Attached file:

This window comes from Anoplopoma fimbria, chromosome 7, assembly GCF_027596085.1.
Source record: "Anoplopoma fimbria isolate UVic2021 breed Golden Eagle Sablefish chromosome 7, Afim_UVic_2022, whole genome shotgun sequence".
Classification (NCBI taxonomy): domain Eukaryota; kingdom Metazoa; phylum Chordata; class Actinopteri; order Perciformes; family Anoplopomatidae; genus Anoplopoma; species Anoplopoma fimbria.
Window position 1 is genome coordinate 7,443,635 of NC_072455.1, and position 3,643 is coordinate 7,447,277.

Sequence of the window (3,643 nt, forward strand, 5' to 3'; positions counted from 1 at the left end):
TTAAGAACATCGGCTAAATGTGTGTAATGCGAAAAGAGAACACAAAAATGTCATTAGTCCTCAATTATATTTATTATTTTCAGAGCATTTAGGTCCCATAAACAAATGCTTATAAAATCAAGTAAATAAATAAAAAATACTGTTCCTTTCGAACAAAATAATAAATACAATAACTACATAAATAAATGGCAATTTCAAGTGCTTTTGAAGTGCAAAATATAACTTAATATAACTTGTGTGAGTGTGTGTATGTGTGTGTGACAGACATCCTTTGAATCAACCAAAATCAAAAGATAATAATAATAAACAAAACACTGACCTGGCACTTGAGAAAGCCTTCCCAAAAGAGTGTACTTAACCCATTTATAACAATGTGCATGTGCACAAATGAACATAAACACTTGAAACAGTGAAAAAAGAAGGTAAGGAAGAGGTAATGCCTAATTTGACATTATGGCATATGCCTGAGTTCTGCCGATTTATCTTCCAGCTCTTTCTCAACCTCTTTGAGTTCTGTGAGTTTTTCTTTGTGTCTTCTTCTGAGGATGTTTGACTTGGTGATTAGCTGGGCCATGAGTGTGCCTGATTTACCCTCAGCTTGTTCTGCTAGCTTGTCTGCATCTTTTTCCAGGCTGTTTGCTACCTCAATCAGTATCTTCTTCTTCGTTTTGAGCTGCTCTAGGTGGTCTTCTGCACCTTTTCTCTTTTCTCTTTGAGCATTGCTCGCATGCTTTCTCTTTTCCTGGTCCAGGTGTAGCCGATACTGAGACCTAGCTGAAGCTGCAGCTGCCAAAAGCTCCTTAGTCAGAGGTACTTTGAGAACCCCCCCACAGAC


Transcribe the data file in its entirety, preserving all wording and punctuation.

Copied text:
This window comes from Anoplopoma fimbria, chromosome 7, assembly GCF_027596085.1.
Source record: "Anoplopoma fimbria isolate UVic2021 breed Golden Eagle Sablefish chromosome 7, Afim_UVic_2022, whole genome shotgun sequence".
Classification (NCBI taxonomy): domain Eukaryota; kingdom Metazoa; phylum Chordata; class Actinopteri; order Perciformes; family Anoplopomatidae; genus Anoplopoma; species Anoplopoma fimbria.
Window position 1 is genome coordinate 7,443,635 of NC_072455.1, and position 3,643 is coordinate 7,447,277.

Sequence of the window (3,643 nt, forward strand, 5' to 3'; positions counted from 1 at the left end):
TTAAGAACATCGGCTAAATGTGTGTAATGCGAAAAGAGAACACAAAAATGTCATTAGTCCTCAATTATATTTATTATTTTCAGAGCATTTAGGTCCCATAAACAAATGCTTATAAAATCAAGTAAATAAATAAAAAATACTGTTCCTTTCGAACAAAATAATAAATACAATAACTACATAAATAAATGGCAATTTCAAGTGCTTTTGAAGTGCAAAATATAACTTAATATAACTTGTGTGAGTGTGTGTATGTGTGTGTGACAGACATCCTTTGAATCAACCAAAATCAAAAGATAATAATAATAAACAAAACACTGACCTGGCACTTGAGAAAGCCTTCCCAAAAGAGTGTACTTAACCCATTTATAACAATGTGCATGTGCACAAATGAACATAAACACTTGAAACAGTGAAAAAAGAAGGTAAGGAAGAGGTAATGCCTAATTTGACATTATGGCATATGCCTGAGTTCTGCCGATTTATCTTCCAGCTCTTTCTCAACCTCTTTGAGTTCTGTGAGTTTTTCTTTGTGTCTTCTTCTGAGGATGTTTGACTTGGTGATTAGCTGGGCCATGAGTGTGCCTGATTTACCCTCAGCTTGTTCTGCTAGCTTGTCTGCATCTTTTTCCAGGCTGTTTGCTACCTCAATCAGTATCTTCTTCTTCGTTTTGAGCTGCTCTAGGTGGTCTTCTGCACCTTTTCTCTTTTCTCTTTGAGCATTGCTCGCATGCTTTCTCTTTTCCTGGTCCAGGTGTAGCCGATACTGAGACCTAGCTGAAGCTGCAGCTGCCAAAAGCTCCTTAGTCAGAGGTACTTTGAGAACCCCCCCACAGAC